Well, what does it mean? At the obvious level, the analytical scientist is a person whose job is to perform the task of physical/chemical analysis – may it be any segment of this broad field. But at a deeper and less obvious level, both words “analytical” and “scientist” carry further important layers of meaning, as I will point out briefly below, starting first with “science,” and following with “analytical.”


What does “science” mean in general? And what does it mean in the context of analytical science in particular? Defining science is not an easy undertaking. If you look up the term in, say, Wikipedia, you will find the following statement: “science is a systematic endeavor that builds and organizes knowledge in the form of testable explanations and predictions about the universe.” True enough! But, as with most attempts aimed at condensing a complex and even somewhat elusive concept into an overly concise description, although true, it falls short of grasping many crucial aspects of science – perhaps even to the point of becoming misleading. For example, does this sentence indicate what type of knowledge constitutes scientific knowledge – or more basically, scientific truth? Does it convey the idea that there is a scientific way of arriving at that knowledge? By the same token, does it tell us who, of all the different kinds of “knowledge-builders,” are truly scientists? Also, given the fact that there are significant differences in how people – including the knowledge-builders themselves – interpret the meaning of “science” and “scientist” both in practice and in principle, does this sentence provide sufficient academic guidance for resolving these different opinions? Hardly!

Let me have a go at a single-sentence portrayal of science that drills somewhat deeper into the matter – at the cost of becoming outrageously knotty, while still suffering from many shortcomings: 

“As opposed to our apprehension of the natural world resting on non-evidence-based faith, science is a mode of investigation – the ‘scientific method’ – that aims to expand our knowledge of the universe by providing valid descriptions of the laws and facts of nature (in the form of verbally and/or graphically and/or mathematically formulated theories, models, or statements based on certain premises) that are applicable within certain boundaries, are created with a view to having both explanatory and predictive power, and are developed or validated through hypothesis testing involving sufficiently reproducible, precise, accurate, and unambiguous experimental data together with data-interpretation using deductive and/or inductive reasoning, with the process and the conclusions being thoroughly documented and shared with the global scientific community so as to be open for further verification, falsification, correction, modification, or advancement.”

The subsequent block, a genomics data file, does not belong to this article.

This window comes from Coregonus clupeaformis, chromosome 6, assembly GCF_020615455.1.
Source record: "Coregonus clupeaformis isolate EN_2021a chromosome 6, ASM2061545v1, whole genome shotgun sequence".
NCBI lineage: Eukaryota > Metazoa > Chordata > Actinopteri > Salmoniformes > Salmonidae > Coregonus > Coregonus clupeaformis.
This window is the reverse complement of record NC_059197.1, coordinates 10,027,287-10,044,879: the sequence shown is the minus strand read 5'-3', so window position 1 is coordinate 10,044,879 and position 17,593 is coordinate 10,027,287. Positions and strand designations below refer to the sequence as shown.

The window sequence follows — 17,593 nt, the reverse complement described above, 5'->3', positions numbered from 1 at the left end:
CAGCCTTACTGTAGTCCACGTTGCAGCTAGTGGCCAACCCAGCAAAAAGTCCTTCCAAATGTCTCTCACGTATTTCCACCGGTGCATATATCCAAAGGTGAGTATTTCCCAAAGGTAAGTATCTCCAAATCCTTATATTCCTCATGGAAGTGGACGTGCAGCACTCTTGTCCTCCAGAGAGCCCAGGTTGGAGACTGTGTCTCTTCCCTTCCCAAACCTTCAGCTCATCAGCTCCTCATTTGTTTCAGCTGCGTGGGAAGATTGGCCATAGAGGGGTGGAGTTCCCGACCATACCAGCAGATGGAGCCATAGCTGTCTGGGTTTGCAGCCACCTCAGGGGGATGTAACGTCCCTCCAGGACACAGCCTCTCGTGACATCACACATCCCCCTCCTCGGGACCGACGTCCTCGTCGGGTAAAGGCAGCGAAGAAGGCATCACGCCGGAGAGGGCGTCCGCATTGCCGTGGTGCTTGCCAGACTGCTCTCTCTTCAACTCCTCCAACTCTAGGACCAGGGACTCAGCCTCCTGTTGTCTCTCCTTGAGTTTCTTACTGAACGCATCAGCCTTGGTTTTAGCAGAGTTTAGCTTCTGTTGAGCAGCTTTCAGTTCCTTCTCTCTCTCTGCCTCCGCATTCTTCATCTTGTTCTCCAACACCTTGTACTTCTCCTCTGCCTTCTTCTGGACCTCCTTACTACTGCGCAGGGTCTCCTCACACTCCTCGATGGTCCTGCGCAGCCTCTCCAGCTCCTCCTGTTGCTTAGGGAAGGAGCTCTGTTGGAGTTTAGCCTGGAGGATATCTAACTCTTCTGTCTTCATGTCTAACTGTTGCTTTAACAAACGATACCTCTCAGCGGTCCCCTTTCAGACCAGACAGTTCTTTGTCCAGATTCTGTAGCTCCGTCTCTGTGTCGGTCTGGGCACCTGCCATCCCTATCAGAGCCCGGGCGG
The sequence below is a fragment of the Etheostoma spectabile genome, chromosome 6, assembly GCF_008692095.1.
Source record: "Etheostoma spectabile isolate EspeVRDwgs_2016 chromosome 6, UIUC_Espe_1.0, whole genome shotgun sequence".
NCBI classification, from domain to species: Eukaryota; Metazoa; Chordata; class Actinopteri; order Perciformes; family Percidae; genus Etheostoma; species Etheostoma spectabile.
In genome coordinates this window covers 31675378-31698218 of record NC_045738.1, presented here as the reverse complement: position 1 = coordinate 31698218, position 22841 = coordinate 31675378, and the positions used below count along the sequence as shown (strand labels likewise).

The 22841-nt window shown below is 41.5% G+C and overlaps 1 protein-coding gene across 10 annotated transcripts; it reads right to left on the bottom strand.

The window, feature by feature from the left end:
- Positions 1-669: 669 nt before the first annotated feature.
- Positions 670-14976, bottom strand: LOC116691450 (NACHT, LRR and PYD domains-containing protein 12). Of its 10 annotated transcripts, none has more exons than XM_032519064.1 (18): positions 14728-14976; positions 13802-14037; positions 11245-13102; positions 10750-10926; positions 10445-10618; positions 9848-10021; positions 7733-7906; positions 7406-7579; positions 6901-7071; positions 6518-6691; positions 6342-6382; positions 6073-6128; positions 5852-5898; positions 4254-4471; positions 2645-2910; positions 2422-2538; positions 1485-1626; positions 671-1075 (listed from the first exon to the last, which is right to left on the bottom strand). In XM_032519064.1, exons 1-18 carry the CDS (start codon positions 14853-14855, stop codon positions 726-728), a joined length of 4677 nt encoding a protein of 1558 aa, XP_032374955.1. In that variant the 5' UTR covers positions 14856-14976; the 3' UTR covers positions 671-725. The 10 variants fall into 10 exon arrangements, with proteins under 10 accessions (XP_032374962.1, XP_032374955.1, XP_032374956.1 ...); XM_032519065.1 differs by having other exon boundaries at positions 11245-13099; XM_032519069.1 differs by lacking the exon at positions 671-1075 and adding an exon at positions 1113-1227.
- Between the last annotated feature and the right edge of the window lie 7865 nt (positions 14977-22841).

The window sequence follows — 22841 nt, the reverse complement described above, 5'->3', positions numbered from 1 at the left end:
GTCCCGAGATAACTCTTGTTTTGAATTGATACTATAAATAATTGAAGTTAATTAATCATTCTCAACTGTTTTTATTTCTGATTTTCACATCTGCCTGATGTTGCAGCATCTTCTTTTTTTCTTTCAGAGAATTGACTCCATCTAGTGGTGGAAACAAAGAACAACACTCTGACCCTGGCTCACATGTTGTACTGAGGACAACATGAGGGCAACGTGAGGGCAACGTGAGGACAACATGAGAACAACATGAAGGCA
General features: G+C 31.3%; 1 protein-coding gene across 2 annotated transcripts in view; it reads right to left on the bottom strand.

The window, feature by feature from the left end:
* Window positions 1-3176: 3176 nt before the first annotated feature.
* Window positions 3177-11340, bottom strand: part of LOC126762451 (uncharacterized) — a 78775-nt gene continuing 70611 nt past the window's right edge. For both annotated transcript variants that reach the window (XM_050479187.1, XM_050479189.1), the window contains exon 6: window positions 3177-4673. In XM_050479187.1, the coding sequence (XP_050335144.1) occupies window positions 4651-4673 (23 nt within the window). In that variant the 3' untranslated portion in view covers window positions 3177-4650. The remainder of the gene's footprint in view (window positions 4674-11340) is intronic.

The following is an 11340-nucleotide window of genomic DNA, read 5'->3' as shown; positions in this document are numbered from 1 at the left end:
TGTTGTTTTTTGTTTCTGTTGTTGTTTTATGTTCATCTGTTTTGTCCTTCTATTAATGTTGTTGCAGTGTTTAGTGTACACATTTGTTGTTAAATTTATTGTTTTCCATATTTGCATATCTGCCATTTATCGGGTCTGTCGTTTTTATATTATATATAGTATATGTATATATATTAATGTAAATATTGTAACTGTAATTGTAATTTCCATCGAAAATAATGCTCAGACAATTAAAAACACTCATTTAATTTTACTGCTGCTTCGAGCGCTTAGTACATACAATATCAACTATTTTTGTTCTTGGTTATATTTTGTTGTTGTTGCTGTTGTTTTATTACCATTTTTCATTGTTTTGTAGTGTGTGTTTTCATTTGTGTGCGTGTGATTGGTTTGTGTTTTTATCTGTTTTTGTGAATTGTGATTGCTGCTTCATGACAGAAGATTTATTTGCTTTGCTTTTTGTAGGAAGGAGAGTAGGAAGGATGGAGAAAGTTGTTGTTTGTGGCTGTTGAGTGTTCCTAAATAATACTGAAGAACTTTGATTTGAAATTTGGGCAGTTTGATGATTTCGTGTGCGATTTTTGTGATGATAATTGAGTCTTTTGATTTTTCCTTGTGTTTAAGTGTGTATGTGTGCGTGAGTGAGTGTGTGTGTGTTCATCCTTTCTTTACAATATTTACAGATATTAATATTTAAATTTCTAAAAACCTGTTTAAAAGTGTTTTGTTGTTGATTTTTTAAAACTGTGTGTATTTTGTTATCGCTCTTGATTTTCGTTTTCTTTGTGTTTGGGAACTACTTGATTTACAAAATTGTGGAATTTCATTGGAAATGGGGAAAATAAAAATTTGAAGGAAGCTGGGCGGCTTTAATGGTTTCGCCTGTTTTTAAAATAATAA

Well, that’s admittedly quite a mouthful. But the reason I dwell on this issue (with such outlandish philological consequences) is not because I have some self-serving fixation on semantics, but because I firmly believe that a proper and collectively accepted (as much as the vision of such acceptance is not some impossibly idealistic ideal) understanding of the crux of science has a direct bearing on our identity as a scientist. And that identity truly matters!

For many people, anything that has been published in a peer-reviewed scientific journal carries scientific content by definition (otherwise how could it have possibly been published?). Also, for many people, the concept of science is associated primarily and simply with special technical expertise, precision of thought, highly developed and reliable methodology, and elaborate instrumentation, rather than with the quest of generating new knowledge. Though this broader interpretation of “science” seems to prevail, the truth is that the vast majority of papers published in scientific journals are derivative (evolutionary) research based on known ideas, methods and technologies, and only a much smaller portion of the papers exhibits really innovative, seminal (revolutionary) ideas (10). For me, it is the latter that constitutes genuine science in its purest sense. One of the essential identity-defining aspects of science is that it strives – via the scientific method – to stretch the limits of our knowledge with a view to attaining new universal wisdom through new ideas. By “new universal wisdom” I mean new insights and new theories about the way the universe works, new facts about nature that are of universal relevance, or new methodologies that can help us gain a wider and deeper understanding of nature’s workings and provide better control over influencing nature-related systems (such as designing drugs). Consequently, a true scientist is not only a bearer of special expertise and high-level cognitive skills that they use to solve problems within the realm of our existing understanding of the universe, but someone who is constantly on a quest to expand that understanding. The difference can be huge in terms of mentality, attitude, and risk taking!